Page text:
Rep. Lizzie Fletcher is Out of Step With Her District

Last month the American Energy Alliance released its 2020 American Energy Scorecard results for the House of Representatives.  The AEA scorecard scores voting and co-sponsorship decisions on legislation affecting energy and environmental policy, educating voters on how their representatives vote and holding members accountable for those decisions.  

The scorecard is guided by principles such as: 

  • Promoting affordable, abundant, and reliable energy
  • Expanding economic opportunity and prosperity, particularly for working families and those on fixed incomes
  • Giving Americans, not Washington bureaucrats, the power to make their own energy choices
  • Encouraging private sector innovation and entrepreneurship
  • Advancing market-oriented energy and environment policies
  • Reducing the role of government in energy markets
  • Eliminating the subsidies, mandates, and special interest giveaways that lead to higher energy costs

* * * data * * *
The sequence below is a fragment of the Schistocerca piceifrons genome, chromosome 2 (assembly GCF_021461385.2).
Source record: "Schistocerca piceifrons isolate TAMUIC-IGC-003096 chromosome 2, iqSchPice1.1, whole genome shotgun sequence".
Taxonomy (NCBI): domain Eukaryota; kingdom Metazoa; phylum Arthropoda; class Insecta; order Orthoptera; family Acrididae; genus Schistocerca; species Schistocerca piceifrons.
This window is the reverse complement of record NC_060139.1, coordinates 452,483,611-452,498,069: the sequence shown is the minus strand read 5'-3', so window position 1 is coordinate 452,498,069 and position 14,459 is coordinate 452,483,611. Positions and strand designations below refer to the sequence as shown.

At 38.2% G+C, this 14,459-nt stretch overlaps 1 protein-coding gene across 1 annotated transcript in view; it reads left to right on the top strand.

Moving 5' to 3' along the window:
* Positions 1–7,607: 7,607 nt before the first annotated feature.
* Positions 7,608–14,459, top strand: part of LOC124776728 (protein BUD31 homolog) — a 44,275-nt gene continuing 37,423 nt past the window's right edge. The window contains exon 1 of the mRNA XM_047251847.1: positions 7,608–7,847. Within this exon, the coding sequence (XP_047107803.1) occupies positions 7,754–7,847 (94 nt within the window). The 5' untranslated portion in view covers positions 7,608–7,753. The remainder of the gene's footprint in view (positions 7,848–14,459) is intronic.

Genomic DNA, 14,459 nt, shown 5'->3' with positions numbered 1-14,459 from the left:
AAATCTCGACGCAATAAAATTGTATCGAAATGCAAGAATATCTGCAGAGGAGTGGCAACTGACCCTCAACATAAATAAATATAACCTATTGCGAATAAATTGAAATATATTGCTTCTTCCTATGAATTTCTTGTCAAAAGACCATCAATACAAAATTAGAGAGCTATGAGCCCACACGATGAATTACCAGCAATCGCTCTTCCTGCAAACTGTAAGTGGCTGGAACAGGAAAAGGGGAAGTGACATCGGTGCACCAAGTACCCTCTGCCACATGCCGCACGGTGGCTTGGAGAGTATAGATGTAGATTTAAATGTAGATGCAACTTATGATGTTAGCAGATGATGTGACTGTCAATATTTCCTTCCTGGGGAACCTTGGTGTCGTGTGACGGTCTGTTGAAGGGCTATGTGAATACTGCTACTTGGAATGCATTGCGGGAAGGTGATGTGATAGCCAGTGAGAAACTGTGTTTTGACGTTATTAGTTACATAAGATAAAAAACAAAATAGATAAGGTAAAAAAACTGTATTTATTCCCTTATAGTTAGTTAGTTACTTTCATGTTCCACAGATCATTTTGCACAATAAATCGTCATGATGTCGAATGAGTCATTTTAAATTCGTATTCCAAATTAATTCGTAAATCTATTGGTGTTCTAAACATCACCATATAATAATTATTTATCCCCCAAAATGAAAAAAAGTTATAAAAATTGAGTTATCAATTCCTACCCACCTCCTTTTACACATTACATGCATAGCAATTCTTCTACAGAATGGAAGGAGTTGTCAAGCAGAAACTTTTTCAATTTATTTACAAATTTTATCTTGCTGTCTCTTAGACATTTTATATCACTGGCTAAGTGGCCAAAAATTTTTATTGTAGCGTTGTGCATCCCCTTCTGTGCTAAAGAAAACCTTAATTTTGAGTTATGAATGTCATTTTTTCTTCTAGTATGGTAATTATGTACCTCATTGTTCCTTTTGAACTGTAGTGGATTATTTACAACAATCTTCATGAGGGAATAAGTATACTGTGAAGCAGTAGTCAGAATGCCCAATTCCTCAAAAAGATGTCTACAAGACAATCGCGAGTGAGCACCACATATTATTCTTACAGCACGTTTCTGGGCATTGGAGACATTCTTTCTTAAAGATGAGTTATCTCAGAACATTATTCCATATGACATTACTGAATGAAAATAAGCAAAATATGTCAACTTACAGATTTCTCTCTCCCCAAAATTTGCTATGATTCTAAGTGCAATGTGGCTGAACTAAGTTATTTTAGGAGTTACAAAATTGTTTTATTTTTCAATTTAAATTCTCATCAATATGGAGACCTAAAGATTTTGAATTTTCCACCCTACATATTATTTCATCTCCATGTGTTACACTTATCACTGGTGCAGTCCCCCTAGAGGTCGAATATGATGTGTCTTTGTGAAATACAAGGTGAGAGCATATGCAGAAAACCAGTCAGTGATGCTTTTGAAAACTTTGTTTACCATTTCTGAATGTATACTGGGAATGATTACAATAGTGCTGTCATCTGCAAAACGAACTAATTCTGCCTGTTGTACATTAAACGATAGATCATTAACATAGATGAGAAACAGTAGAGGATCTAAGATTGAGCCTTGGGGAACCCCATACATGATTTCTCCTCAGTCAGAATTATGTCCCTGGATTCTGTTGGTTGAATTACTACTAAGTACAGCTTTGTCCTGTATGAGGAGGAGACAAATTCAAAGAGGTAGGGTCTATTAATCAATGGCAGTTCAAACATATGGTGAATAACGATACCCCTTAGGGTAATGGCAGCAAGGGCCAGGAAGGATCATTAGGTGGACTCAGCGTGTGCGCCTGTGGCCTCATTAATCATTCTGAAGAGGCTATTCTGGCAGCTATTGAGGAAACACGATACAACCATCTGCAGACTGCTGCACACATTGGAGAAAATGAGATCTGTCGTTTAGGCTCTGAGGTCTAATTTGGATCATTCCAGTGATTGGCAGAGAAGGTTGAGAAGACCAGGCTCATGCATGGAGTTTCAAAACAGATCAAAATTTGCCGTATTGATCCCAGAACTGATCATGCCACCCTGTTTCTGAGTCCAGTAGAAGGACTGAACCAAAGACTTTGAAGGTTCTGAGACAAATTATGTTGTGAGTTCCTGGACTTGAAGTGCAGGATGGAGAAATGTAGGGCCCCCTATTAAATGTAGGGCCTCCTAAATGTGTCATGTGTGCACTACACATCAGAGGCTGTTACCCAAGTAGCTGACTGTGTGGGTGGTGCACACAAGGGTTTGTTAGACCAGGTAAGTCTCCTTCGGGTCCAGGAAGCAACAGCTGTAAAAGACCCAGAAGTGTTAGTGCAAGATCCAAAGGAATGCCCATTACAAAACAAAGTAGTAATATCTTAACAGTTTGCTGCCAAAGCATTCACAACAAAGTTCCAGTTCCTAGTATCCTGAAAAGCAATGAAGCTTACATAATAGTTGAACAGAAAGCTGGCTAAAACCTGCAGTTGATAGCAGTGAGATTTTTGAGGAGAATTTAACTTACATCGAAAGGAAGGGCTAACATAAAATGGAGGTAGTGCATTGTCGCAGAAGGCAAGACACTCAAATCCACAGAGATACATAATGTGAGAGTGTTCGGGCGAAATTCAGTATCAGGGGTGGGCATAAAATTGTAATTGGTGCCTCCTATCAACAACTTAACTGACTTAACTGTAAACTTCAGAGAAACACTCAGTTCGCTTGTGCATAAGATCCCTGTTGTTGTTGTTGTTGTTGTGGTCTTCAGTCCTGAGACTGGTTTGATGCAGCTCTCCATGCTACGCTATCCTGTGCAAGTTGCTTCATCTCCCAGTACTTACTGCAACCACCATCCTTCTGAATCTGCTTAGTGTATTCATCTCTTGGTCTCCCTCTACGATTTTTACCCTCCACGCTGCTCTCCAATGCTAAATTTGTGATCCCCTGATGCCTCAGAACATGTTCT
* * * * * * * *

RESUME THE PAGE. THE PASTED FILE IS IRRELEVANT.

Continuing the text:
This year’s scorecard compiled 19 votes and 2 co-sponsorship decisions from the 116th Congress.  74 House members achieved a 100% score.

While many members failed to achieve a perfect score for various reasons, the most concerning scores came from those representing districts where the energy industry is a major economic driver and job creator.  One of these members is Rep. Lizzie Fletcher, whose Texas 7th Congressional District covers much of the west side of Houston.  Houston is the energy capital of the United State, with the energy industry supporting tens of thousands of high paying jobs in the city. Fletcher’s district even includes the “energy corridor,” an area of the city where energy firms are especially concentrated.

Given the outsized importance of the energy industry in her district, Rep. Fletcher’s score of 37% is especially disappointing. This is even below the overall House average of 42%.  Rep. Fletcher is clearly out of step with her constituents in the 7th district. This kind of voting record might pass in New York City, but it is unacceptable from the district at the heart of the Texas energy industry.

It also cannot be considered an accident.  AEA notifies all members in advance of votes that will be scored.  A member disagreeing with AEA’s position on one or two votes might be understandable, but Rep. Fletcher shows a consistent record of votes harming the American energy industry and consumers alike.  Her record of voting against the interests of her constituents should be on the mind of every voter in 2020.

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